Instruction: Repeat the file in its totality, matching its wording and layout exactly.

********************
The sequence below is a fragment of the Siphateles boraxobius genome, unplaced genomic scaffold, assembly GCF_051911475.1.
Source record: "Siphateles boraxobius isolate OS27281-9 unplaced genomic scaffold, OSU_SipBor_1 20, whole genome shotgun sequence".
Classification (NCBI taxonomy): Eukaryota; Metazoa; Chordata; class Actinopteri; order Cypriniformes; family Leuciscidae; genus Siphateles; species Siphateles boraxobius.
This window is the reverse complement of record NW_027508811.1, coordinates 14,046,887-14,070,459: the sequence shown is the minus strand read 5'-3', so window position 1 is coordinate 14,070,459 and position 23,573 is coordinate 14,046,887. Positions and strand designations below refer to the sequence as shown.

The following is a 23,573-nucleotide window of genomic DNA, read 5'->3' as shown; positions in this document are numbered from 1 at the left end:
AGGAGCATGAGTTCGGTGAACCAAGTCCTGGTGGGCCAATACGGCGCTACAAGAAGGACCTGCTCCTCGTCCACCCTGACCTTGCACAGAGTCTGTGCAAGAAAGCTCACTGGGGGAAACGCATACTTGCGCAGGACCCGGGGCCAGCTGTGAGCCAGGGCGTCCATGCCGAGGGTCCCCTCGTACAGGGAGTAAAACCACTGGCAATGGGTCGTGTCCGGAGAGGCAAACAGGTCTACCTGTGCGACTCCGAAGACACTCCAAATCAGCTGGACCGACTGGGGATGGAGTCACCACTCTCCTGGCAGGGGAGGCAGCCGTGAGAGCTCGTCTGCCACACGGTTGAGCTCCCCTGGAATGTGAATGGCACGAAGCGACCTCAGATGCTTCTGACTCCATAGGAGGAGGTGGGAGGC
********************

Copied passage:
The sequence below is a fragment of the Siphateles boraxobius genome, unplaced genomic scaffold, assembly GCF_051911475.1.
Source record: "Siphateles boraxobius isolate OS27281-9 unplaced genomic scaffold, OSU_SipBor_1 20, whole genome shotgun sequence".
Classification (NCBI taxonomy): Eukaryota; Metazoa; Chordata; class Actinopteri; order Cypriniformes; family Leuciscidae; genus Siphateles; species Siphateles boraxobius.
This window is the reverse complement of record NW_027508811.1, coordinates 14,046,887-14,070,459: the sequence shown is the minus strand read 5'-3', so window position 1 is coordinate 14,070,459 and position 23,573 is coordinate 14,046,887. Positions and strand designations below refer to the sequence as shown.

The following is a 23,573-nucleotide window of genomic DNA, read 5'->3' as shown; positions in this document are numbered from 1 at the left end:
AGGAGCATGAGTTCGGTGAACCAAGTCCTGGTGGGCCAATACGGCGCTACAAGAAGGACCTGCTCCTCGTCCACCCTGACCTTGCACAGAGTCTGTGCAAGAAAGCTCACTGGGGGAAACGCATACTTGCGCAGGACCCGGGGCCAGCTGTGAGCCAGGGCGTCCATGCCGAGGGTCCCCTCGTACAGGGAGTAAAACCACTGGCAATGGGTCGTGTCCGGAGAGGCAAACAGGTCTACCTGTGCGACTCCGAAGACACTCCAAATCAGCTGGACCGACTGGGGATGGAGTCACCACTCTCCTGGCAGGGGAGGCAGCCGTGAGAGCTCGTCTGCCACACGGTTGAGCTCCCCTGGAATGTGAATGGCACGAAGCGACCTCAGATGCTTCTGACTCCATAGGAGGAGGTGGGAGGC